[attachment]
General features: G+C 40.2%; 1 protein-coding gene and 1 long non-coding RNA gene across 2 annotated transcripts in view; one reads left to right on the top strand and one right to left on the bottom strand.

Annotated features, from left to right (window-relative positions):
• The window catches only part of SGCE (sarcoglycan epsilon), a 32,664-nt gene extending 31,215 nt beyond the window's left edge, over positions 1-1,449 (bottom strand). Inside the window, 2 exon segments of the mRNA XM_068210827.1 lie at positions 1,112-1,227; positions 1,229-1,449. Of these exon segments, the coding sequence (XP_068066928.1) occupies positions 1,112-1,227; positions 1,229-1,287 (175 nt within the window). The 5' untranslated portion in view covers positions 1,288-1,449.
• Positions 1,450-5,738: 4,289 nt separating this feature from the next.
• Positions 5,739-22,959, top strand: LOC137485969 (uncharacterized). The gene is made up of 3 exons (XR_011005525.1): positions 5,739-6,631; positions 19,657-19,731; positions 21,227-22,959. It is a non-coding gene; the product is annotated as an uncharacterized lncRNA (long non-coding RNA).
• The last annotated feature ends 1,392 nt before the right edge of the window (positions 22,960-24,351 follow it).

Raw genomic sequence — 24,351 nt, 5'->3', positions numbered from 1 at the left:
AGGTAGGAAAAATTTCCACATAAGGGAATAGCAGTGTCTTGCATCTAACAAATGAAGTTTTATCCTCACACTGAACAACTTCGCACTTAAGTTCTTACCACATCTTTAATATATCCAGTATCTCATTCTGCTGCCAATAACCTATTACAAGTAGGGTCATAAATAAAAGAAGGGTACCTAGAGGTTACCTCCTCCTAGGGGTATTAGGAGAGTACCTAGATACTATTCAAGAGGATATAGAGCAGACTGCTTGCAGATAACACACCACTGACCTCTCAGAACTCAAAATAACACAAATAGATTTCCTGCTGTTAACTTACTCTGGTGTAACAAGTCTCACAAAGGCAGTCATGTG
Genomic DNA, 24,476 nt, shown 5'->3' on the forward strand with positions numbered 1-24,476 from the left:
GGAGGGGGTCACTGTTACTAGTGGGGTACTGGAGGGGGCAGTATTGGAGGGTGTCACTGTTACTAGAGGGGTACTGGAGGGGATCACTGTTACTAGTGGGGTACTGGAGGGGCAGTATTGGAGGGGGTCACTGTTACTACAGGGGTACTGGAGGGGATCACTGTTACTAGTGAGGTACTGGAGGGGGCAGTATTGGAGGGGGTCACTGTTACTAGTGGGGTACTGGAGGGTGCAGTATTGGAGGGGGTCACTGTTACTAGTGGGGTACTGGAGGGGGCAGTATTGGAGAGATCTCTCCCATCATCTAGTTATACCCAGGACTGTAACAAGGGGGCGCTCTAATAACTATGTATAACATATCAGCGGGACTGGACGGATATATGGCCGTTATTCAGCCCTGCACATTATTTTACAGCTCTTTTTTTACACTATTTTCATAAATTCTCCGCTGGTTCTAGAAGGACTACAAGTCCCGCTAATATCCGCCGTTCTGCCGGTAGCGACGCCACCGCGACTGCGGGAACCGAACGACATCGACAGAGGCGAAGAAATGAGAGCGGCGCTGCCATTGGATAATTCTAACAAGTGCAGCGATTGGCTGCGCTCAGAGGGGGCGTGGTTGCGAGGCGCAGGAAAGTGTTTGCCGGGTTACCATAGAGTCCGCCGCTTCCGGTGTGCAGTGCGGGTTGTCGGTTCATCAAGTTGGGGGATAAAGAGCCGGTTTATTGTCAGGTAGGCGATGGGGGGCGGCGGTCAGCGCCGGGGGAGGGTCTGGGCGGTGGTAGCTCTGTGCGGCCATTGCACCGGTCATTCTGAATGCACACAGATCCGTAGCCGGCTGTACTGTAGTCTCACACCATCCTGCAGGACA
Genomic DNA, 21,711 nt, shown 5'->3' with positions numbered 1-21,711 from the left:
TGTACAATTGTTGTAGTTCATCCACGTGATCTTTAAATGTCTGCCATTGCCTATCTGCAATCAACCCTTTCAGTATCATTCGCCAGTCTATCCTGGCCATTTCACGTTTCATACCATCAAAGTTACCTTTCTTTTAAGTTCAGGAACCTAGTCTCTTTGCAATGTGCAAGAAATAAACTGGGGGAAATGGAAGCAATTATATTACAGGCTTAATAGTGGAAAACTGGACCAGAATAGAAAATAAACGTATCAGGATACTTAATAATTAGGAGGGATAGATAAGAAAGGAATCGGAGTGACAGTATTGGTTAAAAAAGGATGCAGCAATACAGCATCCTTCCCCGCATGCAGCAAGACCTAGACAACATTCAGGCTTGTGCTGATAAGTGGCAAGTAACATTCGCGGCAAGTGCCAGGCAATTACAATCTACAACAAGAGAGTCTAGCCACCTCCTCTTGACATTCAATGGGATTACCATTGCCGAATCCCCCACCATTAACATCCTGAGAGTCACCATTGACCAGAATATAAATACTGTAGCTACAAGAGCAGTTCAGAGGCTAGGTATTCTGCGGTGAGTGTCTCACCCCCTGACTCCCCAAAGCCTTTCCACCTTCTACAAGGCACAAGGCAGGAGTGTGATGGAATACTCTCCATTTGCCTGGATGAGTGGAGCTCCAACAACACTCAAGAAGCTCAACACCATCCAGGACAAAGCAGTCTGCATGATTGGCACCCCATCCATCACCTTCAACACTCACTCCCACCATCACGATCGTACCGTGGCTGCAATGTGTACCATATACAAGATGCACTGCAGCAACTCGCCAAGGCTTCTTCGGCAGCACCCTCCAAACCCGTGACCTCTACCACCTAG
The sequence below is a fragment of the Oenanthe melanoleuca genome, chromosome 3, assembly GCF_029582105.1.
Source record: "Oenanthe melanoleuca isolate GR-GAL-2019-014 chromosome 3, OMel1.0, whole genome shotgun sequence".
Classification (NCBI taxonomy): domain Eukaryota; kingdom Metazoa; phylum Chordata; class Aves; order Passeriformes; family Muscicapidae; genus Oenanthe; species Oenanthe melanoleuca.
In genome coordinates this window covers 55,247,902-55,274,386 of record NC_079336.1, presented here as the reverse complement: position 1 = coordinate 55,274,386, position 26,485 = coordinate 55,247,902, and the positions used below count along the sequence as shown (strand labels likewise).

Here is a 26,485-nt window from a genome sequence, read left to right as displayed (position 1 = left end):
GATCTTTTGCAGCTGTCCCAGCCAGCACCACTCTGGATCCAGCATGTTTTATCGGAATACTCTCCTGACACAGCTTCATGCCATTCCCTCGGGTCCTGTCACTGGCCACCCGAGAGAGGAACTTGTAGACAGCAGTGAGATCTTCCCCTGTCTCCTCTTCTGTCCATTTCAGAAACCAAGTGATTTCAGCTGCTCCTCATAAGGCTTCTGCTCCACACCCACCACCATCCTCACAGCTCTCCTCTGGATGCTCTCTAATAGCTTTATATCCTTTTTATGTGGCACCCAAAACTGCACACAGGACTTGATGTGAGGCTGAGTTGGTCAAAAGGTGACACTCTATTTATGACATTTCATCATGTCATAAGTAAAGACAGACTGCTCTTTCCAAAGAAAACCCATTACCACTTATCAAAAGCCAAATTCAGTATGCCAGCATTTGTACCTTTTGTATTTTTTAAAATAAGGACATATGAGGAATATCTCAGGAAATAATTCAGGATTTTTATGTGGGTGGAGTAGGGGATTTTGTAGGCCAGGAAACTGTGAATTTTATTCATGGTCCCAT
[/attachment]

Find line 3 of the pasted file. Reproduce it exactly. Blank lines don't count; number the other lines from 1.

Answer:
• The window catches only part of SGCE (sarcoglycan epsilon), a 32,664-nt gene extending 31,215 nt beyond the window's left edge, over positions 1-1,449 (bottom strand). Inside the window, 2 exon segments of the mRNA XM_068210827.1 lie at positions 1,112-1,227; positions 1,229-1,449. Of these exon segments, the coding sequence (XP_068066928.1) occupies positions 1,112-1,227; positions 1,229-1,287 (175 nt within the window). The 5' untranslated portion in view covers positions 1,288-1,449.